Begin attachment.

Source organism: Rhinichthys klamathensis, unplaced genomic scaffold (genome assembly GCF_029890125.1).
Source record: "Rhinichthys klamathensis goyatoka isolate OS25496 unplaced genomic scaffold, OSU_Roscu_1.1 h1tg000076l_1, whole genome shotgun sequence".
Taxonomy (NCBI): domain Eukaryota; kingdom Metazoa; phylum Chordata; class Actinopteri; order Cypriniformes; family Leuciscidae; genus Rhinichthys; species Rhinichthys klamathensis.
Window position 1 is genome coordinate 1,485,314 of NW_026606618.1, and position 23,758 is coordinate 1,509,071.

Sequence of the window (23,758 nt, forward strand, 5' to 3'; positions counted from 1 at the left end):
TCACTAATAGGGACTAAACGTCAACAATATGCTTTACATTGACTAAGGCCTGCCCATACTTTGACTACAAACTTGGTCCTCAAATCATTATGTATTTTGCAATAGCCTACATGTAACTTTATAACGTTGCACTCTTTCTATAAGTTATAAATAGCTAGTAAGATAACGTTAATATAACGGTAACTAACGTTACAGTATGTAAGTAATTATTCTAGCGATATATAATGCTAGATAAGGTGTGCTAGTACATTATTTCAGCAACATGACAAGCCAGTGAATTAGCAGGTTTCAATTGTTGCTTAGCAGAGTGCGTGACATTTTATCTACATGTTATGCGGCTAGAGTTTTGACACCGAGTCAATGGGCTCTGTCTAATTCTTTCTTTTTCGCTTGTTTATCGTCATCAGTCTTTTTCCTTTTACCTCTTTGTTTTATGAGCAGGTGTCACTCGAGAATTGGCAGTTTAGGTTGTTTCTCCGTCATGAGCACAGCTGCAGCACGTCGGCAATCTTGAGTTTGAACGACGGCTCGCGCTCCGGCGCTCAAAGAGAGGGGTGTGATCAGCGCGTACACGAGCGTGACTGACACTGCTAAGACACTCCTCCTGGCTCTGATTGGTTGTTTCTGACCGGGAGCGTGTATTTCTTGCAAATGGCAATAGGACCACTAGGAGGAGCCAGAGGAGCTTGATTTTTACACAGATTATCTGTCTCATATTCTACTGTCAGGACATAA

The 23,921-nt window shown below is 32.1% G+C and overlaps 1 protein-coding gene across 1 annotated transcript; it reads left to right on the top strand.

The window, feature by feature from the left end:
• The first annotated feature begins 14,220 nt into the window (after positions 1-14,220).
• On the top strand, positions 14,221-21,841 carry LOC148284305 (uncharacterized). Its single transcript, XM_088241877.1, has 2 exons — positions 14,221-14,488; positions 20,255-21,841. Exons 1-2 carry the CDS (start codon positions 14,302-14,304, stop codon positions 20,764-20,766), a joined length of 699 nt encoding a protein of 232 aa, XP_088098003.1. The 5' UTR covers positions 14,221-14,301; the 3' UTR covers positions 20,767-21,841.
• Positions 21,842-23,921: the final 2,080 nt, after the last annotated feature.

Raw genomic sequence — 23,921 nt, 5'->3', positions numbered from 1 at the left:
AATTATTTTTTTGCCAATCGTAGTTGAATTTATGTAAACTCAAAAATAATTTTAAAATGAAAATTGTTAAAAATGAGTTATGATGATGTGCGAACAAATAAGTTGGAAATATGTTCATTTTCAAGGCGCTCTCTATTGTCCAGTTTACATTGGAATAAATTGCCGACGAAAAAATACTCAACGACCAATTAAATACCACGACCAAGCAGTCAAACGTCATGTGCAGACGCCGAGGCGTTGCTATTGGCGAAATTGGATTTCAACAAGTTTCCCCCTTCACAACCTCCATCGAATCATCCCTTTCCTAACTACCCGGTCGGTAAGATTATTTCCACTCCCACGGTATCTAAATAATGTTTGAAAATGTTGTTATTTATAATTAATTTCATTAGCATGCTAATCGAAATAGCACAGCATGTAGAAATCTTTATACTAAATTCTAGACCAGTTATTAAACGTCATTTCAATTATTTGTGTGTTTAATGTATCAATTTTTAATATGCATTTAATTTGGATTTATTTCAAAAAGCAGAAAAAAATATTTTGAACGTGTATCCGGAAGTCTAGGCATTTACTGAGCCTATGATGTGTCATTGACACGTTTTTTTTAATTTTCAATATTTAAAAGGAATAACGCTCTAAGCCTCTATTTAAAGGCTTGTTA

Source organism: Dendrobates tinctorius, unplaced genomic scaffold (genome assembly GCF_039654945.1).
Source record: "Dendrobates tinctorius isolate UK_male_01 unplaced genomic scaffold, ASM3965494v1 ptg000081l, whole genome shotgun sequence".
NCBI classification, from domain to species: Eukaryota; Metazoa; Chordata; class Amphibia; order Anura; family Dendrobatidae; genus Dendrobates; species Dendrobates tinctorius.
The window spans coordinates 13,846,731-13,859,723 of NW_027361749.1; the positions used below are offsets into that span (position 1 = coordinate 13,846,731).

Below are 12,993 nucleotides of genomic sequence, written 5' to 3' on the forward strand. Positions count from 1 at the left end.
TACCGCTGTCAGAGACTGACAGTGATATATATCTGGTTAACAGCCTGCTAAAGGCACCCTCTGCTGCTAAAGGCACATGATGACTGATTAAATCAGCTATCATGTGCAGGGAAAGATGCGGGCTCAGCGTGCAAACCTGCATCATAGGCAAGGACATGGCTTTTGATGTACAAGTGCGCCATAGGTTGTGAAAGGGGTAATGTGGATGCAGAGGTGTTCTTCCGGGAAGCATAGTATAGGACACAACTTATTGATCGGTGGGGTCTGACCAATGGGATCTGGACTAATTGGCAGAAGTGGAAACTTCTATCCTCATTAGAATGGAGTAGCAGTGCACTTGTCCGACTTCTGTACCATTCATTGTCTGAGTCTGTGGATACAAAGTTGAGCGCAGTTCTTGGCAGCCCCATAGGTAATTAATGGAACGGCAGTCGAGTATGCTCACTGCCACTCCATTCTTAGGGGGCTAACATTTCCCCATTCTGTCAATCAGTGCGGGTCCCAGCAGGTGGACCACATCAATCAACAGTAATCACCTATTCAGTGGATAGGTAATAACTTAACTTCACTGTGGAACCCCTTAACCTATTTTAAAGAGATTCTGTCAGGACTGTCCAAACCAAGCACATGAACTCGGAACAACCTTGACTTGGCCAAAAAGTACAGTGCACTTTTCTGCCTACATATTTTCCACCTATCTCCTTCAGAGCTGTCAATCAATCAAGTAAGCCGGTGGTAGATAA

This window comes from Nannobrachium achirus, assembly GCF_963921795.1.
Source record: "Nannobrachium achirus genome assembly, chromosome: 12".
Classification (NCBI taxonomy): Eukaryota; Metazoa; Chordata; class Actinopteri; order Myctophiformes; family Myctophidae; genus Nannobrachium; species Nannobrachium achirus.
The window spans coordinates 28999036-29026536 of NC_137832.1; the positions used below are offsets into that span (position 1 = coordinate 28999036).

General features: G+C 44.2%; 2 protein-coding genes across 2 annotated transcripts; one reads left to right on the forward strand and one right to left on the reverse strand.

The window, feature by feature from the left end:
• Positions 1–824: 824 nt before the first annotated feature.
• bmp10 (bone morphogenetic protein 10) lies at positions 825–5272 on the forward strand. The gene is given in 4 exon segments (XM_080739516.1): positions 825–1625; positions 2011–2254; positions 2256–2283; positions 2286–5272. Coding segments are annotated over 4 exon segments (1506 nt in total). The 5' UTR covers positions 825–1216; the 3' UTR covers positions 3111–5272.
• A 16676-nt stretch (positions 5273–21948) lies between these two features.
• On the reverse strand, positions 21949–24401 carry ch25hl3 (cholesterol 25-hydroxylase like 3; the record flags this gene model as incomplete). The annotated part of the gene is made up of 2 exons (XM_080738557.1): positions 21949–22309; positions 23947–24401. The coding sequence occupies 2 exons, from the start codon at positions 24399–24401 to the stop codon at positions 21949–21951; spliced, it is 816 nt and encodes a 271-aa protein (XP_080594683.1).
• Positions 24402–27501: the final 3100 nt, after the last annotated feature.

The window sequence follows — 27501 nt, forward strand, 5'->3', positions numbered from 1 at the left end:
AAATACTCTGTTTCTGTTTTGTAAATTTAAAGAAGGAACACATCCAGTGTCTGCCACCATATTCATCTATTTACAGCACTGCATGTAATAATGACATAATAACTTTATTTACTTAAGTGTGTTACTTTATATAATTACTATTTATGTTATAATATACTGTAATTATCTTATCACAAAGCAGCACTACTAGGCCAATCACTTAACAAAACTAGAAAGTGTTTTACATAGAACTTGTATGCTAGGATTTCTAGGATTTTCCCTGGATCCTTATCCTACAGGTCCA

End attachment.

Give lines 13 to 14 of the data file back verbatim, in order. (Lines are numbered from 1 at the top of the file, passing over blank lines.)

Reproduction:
AATTATTTTTTTGCCAATCGTAGTTGAATTTATGTAAACTCAAAAATAATTTTAAAATGAAAATTGTTAAAAATGAGTTATGATGATGTGCGAACAAATAAGTTGGAAATATGTTCATTTTCAAGGCGCTCTCTATTGTCCAGTTTACATTGGAATAAATTGCCGACGAAAAAATACTCAACGACCAATTAAATACCACGACCAAGCAGTCAAACGTCATGTGCAGACGCCGAGGCGTTGCTATTGGCGAAATTGGATTTCAACAAGTTTCCCCCTTCACAACCTCCATCGAATCATCCCTTTCCTAACTACCCGGTCGGTAAGATTATTTCCACTCCCACGGTATCTAAATAATGTTTGAAAATGTTGTTATTTATAATTAATTTCATTAGCATGCTAATCGAAATAGCACAGCATGTAGAAATCTTTATACTAAATTCTAGACCAGTTATTAAACGTCATTTCAATTATTTGTGTGTTTAATGTATCAATTTTTAATATGCATTTAATTTGGATTTATTTCAAAAAGCAGAAAAAAATATTTTGAACGTGTATCCGGAAGTCTAGGCATTTACTGAGCCTATGATGTGTCATTGACACGTTTTTTTTAATTTTCAATATTTAAAAGGAATAACGCTCTAAGCCTCTATTTAAAGGCTTGTTA

Source organism: Dendrobates tinctorius, unplaced genomic scaffold (genome assembly GCF_039654945.1).